Second District Finds Actual Controversy in Declaratory Judgment Action Between Two Former Co-Counsel Relating to Distribution of Attorneys Fees

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In a dispute over the distribution of attorneys fees between two former co-counsel in a class action lawsuit, the Court of Appeal for the Second District reversed a trial court’s denial of relief in a declaratory action.  Leonard Carder, LLP v. Patten, Faith & Sandford, No. B221940, — Cal.Rptr.3d —-, 2010 WL 3961275 (Cal. Ct. App. 2d Dist. Oct. 12, 2010).

Plaintiff and appellant Leonard Carder, LLP filed a declaratory relief action against his former co-counsel Patten, Faith & Sandford (Patten) regarding the distribution of attorney fees awarded in a stipulated judgment in a class action lawsuit.  Id. *1.  The trial court entered a judgment denying all relief to Leonard Carder on the basis the complaint did not present a case or controversy and that jurisdiction had been reserved with the judge who approved the class action settlement.  Id. The Second District reversed, holding that the complaint did articulate a justiciable case or controversy, and the class action court specifically declined to retain exclusive jurisdiction over the distribution of attorney fees.  Id.


Leonard Carder and Patten were appointed class counsel in an action tried in 2004 before the Honorable Howard J. Schwab, with the bulk of the work on behalf of the plaintiff class performed by Leonard Carder.  Id. The plaintiff class was determined to be entitled to an award of approximately $14.4 million.  A loadstar chart in support of the motion for attorneys fees  showed 11,414 hours worked by Leonard Carder and 673 by Patten.  Id. The loadstar chart justified total fees of $10,879,272 for Leonard Carder and $373,040 for Patten.  Id. Judge Highberger signed the parties’ stipulation to reasonable attorney fees and costs in the total amount of $12,475,000 to be paid within 45 days to Leonard Carder “as trustees for distribution to all counsel in accordance with the approved stipulation.” Id. The final provision in the stipulated judgment was that “[t]his court shall retain jurisdiction over the parties to enforce the terms of this Stipulated Judgment.”  Id. *2. Judge Highberger orally stated that if there were unresolved issues regarding distribution of the fees, “you’ll find some other forum to resolve them. They don’t automatically come to me as a matter of exclusive jurisdiction.”  Id. All counsel expressed agreement with the court’s statement regarding exclusive jurisdiction.  Id.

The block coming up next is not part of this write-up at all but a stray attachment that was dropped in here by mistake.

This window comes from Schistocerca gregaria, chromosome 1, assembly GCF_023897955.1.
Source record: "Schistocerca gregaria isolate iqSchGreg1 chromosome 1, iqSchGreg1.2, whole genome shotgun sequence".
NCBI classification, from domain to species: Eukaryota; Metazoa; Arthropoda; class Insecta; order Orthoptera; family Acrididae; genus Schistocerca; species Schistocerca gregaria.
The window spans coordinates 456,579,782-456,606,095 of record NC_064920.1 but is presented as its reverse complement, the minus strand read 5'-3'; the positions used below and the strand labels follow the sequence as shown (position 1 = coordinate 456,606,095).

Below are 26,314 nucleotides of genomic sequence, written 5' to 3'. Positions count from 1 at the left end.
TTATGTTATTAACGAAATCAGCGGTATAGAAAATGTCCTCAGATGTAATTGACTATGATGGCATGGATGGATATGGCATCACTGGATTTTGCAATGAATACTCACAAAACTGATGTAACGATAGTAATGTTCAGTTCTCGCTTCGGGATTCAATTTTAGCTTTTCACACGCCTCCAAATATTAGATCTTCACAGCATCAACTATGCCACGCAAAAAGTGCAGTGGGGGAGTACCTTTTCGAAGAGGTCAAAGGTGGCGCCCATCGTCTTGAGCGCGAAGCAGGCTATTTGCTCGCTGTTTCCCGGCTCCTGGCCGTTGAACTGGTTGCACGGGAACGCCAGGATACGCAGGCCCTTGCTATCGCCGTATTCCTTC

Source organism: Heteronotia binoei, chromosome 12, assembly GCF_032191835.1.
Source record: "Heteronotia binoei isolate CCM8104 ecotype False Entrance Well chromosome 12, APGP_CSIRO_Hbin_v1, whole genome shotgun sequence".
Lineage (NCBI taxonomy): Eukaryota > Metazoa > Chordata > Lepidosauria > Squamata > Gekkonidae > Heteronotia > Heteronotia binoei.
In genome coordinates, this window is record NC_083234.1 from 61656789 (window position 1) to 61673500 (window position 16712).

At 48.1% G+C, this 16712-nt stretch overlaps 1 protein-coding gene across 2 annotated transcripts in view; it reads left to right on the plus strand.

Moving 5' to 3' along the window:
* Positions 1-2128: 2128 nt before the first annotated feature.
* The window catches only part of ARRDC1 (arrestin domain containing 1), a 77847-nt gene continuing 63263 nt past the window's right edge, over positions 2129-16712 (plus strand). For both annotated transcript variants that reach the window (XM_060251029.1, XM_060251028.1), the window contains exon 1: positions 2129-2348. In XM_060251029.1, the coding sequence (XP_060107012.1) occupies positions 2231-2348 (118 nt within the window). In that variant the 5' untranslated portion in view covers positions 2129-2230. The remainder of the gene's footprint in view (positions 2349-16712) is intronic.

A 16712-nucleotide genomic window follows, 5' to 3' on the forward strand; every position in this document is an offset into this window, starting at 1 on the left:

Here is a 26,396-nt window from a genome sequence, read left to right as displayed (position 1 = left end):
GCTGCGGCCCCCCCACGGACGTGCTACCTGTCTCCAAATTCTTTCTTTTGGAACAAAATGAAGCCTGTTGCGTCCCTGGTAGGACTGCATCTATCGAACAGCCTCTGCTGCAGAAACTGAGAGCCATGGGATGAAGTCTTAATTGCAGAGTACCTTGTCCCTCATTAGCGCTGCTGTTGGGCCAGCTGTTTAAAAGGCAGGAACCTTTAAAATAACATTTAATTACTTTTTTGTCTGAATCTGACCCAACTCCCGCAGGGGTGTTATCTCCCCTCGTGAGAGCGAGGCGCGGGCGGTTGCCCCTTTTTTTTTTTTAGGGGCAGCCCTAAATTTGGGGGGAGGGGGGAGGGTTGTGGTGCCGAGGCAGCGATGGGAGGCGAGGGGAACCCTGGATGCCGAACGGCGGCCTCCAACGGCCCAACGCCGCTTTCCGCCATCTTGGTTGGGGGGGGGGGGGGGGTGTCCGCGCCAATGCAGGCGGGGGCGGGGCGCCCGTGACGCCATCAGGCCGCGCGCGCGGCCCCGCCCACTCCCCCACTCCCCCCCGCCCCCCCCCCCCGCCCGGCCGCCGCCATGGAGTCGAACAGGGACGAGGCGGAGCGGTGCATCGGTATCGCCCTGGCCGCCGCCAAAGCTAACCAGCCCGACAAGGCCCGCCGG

Leonard Carder filed a complaint for declaratory relief, alleging the existence of a “current controversy” and dispute over distribution of the attorney fees.  Id. Carder contended that Patten had received the full $373,040 it was entitled to as attorney fees in the class action, there was no agreement for fee sharing, the stipulated judgment is res judicata as to any claim by Patten to additional fees, and by cashing the check denoted as the “Final Settlement” Patten entered into an accord and satisfaction over the attorney fees dispute between Leonard Carder and Patten.  Id. Leonard Carder sought a declaration of its right to fees of $10,879,292 under the stipulated judgment. Id. Patten failed to respond to the complaint, the clerk entered Patten’s default.  Id.

The Honorable Randy Rhodes ruled there was no actual controversy between the parties, only an informal claim and apparent contention that Patten had the right to additional fees.  Id. As a separate ground, Judge Rhodes also ruled that Judge Highberger expressly retained jurisdiction for enforcement of the terms of the settlement, which included the attorney fees.  Id.


The court recited the standard for an actual case or controversy pursutant to California Code of Civil Procedure section 1060: